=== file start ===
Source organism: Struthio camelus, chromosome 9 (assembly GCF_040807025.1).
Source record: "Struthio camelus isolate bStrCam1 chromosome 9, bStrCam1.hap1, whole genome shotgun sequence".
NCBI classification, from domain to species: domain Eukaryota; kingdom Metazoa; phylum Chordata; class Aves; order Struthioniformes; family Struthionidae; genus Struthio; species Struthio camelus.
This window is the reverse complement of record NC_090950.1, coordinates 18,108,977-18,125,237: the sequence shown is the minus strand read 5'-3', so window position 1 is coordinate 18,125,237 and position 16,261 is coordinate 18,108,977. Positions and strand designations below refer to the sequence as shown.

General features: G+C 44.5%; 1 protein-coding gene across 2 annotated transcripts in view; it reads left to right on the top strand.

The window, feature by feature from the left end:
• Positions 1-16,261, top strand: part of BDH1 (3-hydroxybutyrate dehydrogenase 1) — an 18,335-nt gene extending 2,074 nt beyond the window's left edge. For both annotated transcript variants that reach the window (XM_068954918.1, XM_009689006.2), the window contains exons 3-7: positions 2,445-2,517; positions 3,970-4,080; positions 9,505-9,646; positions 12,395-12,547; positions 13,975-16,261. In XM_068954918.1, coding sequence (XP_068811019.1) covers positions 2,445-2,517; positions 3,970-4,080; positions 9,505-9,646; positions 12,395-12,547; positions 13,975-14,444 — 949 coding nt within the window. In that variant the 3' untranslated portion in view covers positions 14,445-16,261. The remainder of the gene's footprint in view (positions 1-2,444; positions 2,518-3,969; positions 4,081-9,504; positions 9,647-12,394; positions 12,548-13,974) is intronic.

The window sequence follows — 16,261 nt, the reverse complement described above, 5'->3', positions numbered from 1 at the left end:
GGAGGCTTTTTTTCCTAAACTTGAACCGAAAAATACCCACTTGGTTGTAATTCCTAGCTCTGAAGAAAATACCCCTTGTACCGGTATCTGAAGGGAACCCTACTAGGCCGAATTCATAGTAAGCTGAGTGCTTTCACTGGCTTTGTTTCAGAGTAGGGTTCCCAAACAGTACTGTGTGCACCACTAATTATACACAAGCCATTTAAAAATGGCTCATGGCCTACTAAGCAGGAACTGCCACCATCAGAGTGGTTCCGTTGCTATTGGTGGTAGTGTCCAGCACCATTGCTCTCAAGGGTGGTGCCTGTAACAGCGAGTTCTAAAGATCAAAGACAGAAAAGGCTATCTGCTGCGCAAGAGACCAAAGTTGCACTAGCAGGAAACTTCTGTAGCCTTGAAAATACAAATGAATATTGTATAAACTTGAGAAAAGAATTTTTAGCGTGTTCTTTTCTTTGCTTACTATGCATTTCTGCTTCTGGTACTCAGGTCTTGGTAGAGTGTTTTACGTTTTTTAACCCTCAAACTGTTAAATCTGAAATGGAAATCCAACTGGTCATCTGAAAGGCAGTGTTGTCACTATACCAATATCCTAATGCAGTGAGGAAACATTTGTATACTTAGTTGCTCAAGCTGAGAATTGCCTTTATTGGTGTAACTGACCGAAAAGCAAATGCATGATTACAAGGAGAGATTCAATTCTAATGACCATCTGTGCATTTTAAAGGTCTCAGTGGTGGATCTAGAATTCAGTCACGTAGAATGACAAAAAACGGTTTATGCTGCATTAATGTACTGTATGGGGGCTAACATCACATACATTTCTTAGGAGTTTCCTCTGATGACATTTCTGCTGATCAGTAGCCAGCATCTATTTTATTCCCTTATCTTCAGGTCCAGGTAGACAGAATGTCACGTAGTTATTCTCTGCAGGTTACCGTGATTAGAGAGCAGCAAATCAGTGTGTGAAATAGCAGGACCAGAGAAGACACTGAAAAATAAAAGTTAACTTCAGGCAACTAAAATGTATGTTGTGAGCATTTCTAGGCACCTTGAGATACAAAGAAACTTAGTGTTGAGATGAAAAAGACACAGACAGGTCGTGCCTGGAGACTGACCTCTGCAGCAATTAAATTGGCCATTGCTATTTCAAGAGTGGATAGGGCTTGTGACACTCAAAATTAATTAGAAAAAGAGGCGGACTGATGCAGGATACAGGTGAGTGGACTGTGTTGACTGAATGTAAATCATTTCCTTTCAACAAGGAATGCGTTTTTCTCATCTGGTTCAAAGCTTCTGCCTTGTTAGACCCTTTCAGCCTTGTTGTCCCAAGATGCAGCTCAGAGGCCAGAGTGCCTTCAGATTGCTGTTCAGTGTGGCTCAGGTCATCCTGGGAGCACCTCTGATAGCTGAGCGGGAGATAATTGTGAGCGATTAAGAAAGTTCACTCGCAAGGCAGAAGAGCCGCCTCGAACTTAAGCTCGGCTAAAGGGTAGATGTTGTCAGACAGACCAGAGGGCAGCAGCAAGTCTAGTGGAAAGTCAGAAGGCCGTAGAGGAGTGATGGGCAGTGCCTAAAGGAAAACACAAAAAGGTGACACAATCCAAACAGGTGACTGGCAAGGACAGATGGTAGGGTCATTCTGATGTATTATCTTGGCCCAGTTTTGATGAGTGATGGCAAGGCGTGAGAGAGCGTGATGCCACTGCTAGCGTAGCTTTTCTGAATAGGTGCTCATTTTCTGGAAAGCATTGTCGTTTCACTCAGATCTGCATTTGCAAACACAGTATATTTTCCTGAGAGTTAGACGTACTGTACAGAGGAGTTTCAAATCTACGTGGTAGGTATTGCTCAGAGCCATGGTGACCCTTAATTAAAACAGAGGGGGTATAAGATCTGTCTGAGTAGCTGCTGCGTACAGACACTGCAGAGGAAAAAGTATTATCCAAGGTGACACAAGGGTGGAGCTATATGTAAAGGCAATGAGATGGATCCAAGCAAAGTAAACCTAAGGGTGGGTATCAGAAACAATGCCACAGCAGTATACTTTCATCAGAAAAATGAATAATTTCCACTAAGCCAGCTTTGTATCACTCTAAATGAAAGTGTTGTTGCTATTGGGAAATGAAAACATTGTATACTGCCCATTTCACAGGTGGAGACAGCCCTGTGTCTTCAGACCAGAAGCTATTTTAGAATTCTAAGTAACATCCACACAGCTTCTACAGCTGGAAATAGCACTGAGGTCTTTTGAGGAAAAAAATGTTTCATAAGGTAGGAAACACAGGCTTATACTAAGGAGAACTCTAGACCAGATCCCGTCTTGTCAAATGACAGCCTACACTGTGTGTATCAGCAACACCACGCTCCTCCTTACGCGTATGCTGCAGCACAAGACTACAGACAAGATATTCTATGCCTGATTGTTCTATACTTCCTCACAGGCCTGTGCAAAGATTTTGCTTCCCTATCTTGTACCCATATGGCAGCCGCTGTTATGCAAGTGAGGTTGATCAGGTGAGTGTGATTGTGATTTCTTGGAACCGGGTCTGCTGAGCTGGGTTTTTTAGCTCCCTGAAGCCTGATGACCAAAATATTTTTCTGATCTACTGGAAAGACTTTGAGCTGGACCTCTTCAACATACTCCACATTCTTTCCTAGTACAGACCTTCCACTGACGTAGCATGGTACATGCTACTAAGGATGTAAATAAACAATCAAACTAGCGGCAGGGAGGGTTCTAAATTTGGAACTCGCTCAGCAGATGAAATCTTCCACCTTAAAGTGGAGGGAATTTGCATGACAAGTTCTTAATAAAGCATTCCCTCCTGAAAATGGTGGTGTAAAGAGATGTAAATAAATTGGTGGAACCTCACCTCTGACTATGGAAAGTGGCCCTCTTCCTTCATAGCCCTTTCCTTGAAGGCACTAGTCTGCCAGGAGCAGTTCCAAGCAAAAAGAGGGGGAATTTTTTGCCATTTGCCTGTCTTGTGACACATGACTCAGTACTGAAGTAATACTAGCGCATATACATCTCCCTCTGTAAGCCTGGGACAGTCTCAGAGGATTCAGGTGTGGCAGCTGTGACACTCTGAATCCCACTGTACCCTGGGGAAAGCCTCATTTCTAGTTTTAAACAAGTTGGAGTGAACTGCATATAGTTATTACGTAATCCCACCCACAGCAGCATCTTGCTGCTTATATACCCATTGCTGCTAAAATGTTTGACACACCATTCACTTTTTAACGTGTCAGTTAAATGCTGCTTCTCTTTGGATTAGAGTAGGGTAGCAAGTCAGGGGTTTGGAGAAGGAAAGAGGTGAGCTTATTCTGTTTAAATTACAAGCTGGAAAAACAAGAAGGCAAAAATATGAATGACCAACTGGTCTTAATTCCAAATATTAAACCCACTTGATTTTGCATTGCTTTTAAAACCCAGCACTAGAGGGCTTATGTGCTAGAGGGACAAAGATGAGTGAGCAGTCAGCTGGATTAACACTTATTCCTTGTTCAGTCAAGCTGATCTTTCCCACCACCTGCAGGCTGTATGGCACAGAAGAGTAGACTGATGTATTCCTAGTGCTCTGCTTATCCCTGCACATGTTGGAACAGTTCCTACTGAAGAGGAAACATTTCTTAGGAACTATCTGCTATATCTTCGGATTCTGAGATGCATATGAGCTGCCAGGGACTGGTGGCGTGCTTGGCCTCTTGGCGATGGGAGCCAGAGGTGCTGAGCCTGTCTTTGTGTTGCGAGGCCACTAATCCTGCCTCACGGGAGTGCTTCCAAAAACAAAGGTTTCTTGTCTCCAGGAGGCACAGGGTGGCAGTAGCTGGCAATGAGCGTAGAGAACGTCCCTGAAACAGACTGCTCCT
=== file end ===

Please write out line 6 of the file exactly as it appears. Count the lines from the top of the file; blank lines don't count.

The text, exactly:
The window, feature by feature from the left end: